In order to “disrupt and dismantle” human and sex trafficking rings operating within Riverside County, Sawyer explained that Task Force members use proactive enforcement operations such as Operation Reclaim and Rebuild to reduce future demand for sex trafficking by identifying and arresting those willing to pay for sex.

The RCAHT Task Force also provides victim services and education/outreach through partnerships with the non-profit groups Operation SafeHouse and Million Kids.

The law enforcement component of RCAHT is currently composed of the Riverside County Sheriff’s Department, Riverside County District Attorney’s Office Bureau of Investigations, Homeland Security Investigations, the Federal Bureau of Investigation, the State Department’s Diplomatic Security Service, along with the part-time participation of the Hemet and Riverside Police Departments.

 

Contact the writer: trevor.rcns@gmail.com

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Trevor Montgomery, who recently moved from Riverside County to Shasta County, runs Riverside County News Source and Shasta County News Source. Additionally, he writes for Riverside County based newspapers Valley News, The Valley Chronicle and Anza Valley Outlook as well as Bonsall/Fallbrook Village News in San Diego County.

Trevor spent 10 years in the U.S. Army as an Orthopedic Specialist before joining the Riverside County Sheriff’s Department in 1998. He was medically retired after losing his leg, breaking his back and suffering both spinal cord and brain injuries in an off-duty accident.

During his time with the sheriff’s department, Trevor worked at several different stations, including Robert Presley Detention Center, Southwest Station in Temecula, Hemet/Valle Vista Station, Ben Clark Public Safety Training Center and Lake Elsinore Station, along with other locations.

Trevor’s assignments included Corrections, Patrol, DUI Enforcement, Boat and Personal Water-Craft based Lake Patrol, Off-Road Vehicle Enforcement, Problem Oriented Policing Team and Personnel/Background Investigations. He finished his career while working as a Sex Crimes and Child Abuse Investigator and was a court-designated expert in child abuse and child sex-related crimes.

Trevor has been married for more than 27 years and was a foster parent to more than 60 children over 13 years. He is now an adoptive parent and has 13 children and 14 grandchildren.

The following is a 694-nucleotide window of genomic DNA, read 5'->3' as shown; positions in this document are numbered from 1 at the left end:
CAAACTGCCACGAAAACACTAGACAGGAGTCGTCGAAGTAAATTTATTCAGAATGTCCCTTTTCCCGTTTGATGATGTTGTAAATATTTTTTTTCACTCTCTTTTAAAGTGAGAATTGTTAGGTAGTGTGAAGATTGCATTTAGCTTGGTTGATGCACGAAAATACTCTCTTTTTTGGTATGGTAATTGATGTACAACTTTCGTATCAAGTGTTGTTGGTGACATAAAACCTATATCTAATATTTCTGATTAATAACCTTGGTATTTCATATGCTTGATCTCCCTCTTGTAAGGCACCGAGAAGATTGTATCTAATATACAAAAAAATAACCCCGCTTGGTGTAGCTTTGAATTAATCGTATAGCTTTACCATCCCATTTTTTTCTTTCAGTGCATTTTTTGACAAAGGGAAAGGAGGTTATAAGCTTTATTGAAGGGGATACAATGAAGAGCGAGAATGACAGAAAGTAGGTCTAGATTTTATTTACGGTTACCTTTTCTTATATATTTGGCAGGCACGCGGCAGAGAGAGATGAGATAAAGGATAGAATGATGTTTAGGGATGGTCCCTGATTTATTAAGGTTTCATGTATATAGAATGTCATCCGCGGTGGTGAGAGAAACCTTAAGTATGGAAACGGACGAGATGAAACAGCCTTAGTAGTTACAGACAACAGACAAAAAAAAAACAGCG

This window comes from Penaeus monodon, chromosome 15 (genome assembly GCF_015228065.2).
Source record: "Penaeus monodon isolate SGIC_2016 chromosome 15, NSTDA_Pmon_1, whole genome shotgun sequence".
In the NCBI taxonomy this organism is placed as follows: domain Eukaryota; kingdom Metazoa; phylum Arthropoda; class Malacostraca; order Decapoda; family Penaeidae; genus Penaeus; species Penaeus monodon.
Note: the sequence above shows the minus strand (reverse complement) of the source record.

2 comments

  • This article says they are sending a message that human trafficking will no longer be tolerated in California but these men were all released within hours of their arrest and I know at least one of the men, Greg Hassler was only sentenced to probation. How does this send the message that we will not tolerate human trafficking? To me, this sends a message that even if you get caught it’s no big deal.

    • Brenda Towey you ask a legitimate question. Maybe you should consider the reason these men were released immediately and this person placed on probation is because none of them were actually involved in trafficking anyone, not because there’s something wrong with the legal system. However, there IS something wrong with the sting program’s questionable methods. Just taking part in a text conversation with an undercover where suggestive messages are sent back and forth constitutes a crime – Even if no activity follows the discussion, even if no payment is discussed, even if you decline to meet with them and never meet. Were you aware that the extent of this person’s activity was texting back and forth? I’m sure not. You don’t even have to agree to go to meet with undercovers, much less actually show up at the sting hotel location to get swept up. Just engage them in a text conversation, say a couple dumb things and get arrested… Then they threaten 12 years in prison… and simultaneously offer a probation deal, a tiny fine and a clean record in 3 years as an alternative. Which option would you take? Do you really believe anyone should spend 12 years in prison for a text conversation? The vast majority of men entrapped by this program settle with a plea deal to avoid a ruinous, lengthy trial. The questions you should really ask is: Why is there a federal grant-funded program that gives money to local agencies to place false profiles and personal ads on adult websites, actively entice men to discuss engaging in potentially illegal activity, arrest them for such speech, and then proceed to issue dramatic news releases falsely implying the men are involved in a national trafficking conspiracy?